You would be forgiven for missing one of the biggest and most disturbing industry headlines in years because it came and went last week, completely over-shadowed by Mr Trump’s goings-on.
I refer to the monumental goings-on at BT Italia that was found to have been overstating profits for several years. BT first became aware of issues at its Italian unit, part of its Global Services division, last summer when a whistle-blower contacted senior management in London.
We are not talking about small change here. BT’s Global Services division boosted an expected write-down tied to its Italian division to £530 million (US$669 million) from the £145 million (US$183 million) originally stated.
Hang on, that’s half a billion quid! You’d think that sort of miscalculation would invoke an international Interpol investigation of monumental scale. All that BT’s Chief Executive Gavin Patterson could muster was to express disappointment with the “inappropriate behaviour” of senior management that was uncovered.
Inappropriate? More like criminal behaviour. Symbolic ‘harikari’ would be considered more appropriate or, at the very least, a swift resignation without the golden parachute he most likely has built into his contract.
It seems the incident has hardly raised a ripple amongst stakeholders in the UK, where falsifying figures does not appear to be a matter of great concern, unlike the USA where at least two shareholder lawsuits have been mounted, after one-fifth of the telecommunications company’s market value was wiped out in a single day.
The lawsuits accuse the company of having concealed or made misleading statements about the accounting practices in Italy, causing it to inflate earnings and its stock price. Both lawsuits seek unspecified damages.
However, the real issue here is the damage it does not just to BT’s standing but to the telecoms industry as a whole. As one of the world’s most regulated industries you have to wonder why it can’t manage its own internal accounting processes. It has access to the most sophisticated revenue assurance and anti-fraud systems available – in fact it leads the world in these areas – yet it can’t manage to identify half a billion pounds worth of non-existent revenue!
When modern day telcos emerged from the monolithic public institutions they started as, their biggest challenge was facing competition and transforming themselves into real businesses with bottom lines, stakeholders, new competitors and more demanding customers to deal with. Money management, one would assume, would be a critical component of that.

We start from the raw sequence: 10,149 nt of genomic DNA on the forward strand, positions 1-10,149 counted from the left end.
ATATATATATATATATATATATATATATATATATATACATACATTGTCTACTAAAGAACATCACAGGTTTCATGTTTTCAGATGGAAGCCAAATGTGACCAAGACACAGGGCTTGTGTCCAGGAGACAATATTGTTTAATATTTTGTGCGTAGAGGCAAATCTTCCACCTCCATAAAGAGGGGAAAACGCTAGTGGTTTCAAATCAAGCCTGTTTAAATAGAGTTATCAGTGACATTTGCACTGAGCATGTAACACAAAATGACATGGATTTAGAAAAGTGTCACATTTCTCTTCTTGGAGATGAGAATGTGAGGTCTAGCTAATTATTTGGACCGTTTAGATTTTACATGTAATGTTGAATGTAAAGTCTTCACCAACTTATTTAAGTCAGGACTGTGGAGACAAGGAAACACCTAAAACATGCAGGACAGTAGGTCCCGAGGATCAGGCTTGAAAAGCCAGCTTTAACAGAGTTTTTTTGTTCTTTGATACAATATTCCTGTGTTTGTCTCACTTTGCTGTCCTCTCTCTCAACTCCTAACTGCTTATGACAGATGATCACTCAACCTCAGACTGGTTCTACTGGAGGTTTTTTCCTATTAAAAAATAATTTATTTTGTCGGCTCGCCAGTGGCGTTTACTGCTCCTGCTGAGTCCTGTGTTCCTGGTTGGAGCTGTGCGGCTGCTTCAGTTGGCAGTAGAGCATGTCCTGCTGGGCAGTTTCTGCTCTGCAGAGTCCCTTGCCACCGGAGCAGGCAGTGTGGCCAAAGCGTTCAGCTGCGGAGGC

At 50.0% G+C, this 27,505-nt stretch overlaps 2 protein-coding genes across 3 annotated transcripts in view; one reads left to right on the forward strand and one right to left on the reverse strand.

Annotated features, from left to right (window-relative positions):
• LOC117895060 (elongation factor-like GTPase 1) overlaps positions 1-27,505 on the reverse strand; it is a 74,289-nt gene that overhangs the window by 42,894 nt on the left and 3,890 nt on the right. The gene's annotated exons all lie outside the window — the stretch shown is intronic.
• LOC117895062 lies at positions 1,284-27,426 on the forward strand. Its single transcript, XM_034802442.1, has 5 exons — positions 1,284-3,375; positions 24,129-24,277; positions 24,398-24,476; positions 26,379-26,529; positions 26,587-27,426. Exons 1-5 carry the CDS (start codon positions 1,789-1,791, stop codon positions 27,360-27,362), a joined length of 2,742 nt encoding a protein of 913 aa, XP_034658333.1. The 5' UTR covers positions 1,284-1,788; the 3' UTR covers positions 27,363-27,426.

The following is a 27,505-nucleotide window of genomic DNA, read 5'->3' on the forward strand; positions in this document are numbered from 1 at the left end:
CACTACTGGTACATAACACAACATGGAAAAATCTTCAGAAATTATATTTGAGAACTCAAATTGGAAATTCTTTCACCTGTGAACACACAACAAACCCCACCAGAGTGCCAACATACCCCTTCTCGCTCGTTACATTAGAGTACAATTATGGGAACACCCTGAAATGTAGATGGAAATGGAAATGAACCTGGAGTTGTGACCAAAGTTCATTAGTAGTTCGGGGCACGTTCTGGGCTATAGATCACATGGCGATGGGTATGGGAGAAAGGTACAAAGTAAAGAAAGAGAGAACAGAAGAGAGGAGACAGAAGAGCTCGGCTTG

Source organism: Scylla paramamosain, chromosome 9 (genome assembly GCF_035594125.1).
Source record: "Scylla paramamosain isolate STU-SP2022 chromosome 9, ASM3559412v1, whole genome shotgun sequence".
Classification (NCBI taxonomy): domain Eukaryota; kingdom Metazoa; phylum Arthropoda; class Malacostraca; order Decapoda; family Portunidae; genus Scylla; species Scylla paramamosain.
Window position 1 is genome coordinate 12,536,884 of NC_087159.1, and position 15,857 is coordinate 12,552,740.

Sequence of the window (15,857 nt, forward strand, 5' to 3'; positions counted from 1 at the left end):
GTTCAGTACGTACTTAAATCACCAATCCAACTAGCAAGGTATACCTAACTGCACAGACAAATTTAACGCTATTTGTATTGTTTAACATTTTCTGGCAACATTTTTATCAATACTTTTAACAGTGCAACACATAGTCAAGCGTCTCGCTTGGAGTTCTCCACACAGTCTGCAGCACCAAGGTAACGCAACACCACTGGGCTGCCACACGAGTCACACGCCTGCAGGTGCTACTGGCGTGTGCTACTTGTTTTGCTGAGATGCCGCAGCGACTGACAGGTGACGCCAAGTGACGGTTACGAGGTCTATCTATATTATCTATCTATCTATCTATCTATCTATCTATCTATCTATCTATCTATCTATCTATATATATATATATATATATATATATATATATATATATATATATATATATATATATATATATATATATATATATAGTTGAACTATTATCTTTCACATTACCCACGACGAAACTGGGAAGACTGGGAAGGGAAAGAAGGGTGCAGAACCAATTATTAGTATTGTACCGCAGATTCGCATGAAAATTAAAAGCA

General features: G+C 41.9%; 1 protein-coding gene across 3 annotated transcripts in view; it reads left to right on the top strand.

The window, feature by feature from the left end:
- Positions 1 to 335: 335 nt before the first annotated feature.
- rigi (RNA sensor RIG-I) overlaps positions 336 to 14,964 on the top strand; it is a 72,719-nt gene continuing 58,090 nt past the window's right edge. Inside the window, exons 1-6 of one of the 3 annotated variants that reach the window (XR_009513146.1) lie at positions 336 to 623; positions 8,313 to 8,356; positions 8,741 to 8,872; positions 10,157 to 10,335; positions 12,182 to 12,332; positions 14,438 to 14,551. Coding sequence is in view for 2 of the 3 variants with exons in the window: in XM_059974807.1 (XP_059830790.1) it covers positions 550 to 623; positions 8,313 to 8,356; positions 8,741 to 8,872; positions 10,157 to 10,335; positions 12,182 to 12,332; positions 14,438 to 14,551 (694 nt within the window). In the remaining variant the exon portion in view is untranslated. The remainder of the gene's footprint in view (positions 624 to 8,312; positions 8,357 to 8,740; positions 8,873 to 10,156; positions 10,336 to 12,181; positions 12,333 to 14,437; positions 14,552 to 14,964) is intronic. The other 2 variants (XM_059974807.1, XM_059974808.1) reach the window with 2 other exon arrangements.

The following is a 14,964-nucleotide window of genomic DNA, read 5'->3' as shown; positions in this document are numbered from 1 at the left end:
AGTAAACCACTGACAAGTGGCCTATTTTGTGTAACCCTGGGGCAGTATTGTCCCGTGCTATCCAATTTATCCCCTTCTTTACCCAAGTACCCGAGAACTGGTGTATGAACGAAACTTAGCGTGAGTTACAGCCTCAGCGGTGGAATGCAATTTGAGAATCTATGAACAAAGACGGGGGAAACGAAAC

The mere thought of international expansion was probably never considered at the time but with increasing domestic competition and margins being threatened it has become a necessity, especially whilst cash is still available for expansion.
But with this comes the need to understand the intricacies of dealing in foreign markets, acceptable business practices and cultural anomalies that must be managed. Many a fine PTT has expanded into foreign markets that were basically colonies and followed the same regimens of the ‘mother’ country, but BT’s foray into Italy has proved to be a bit of a “stuff up”- to say the least.
It may wish to consider its own mini-Brexit from other European markets if this level of international management incompetence is anything to go by. I may sound harsh in my assessment of the situation but when you consider the size of this fraud – and make no mistake, this is fraudulent activity on a massive scale meant to deceive investors and the public – someone must take the blame and not palm it off simply as “inappropriate behaviour”.
Let me go one step further. What were BT’s external auditors doing when all of this was going on? Bugger all, it seems. Why are they not being taken to task by BT Global Services, the regulators and law enforcement in Italy and the UK. The level of incompetence demonstrated by PwC is as astounding as it is appalling, yet no one appears to be baying for their blood.
Oh yes, I forgot, they make their money sending in hundreds of junior accounting graduates with green pens to audit the books and most likely have their client sign a universal disclaimer that protects them from monumental blunders they might inadvertently make because they were given false information by the client. All care taken (ha) but no responsibility accepted – what a great business to be in!
And all that Sarbanes-Oxley BS that created this environment is now proving to be pretty damn useless when some company executives can get away with falsely reporting over half a billion pounds in the books.
No wonder BT has announced it is to bring forward a review of PwC as its auditors that will end a relationship that dates back more than 30 years.
FT reported that BT “was due to tender for a new audit partner in 2019 with a view to switching from PwC, according to people familiar with the situation. However, BT will now accelerate that following the accounting scandal that has engulfed BT Italia and triggered a £530m write-off.”
“BT first became aware of issues at its Italian unit, part of its Global Services division, last summer when a whistle-blower contacted senior management in London. It initially pencilled in a £145m cost of inappropriate accounting but an in-depth investigation by KPMG uncovered a complex accounting scandal involving several people. (What’s the bet KPMG will take over from PwC?)
Maybe BT will take PwC to court to try and recover some of the 20% its stock has been lost since the scandal broke, oh, and pigs might fly? It might want to start by taking a close look at the competence of its senior management running international business divisions before the courts and shareholders do.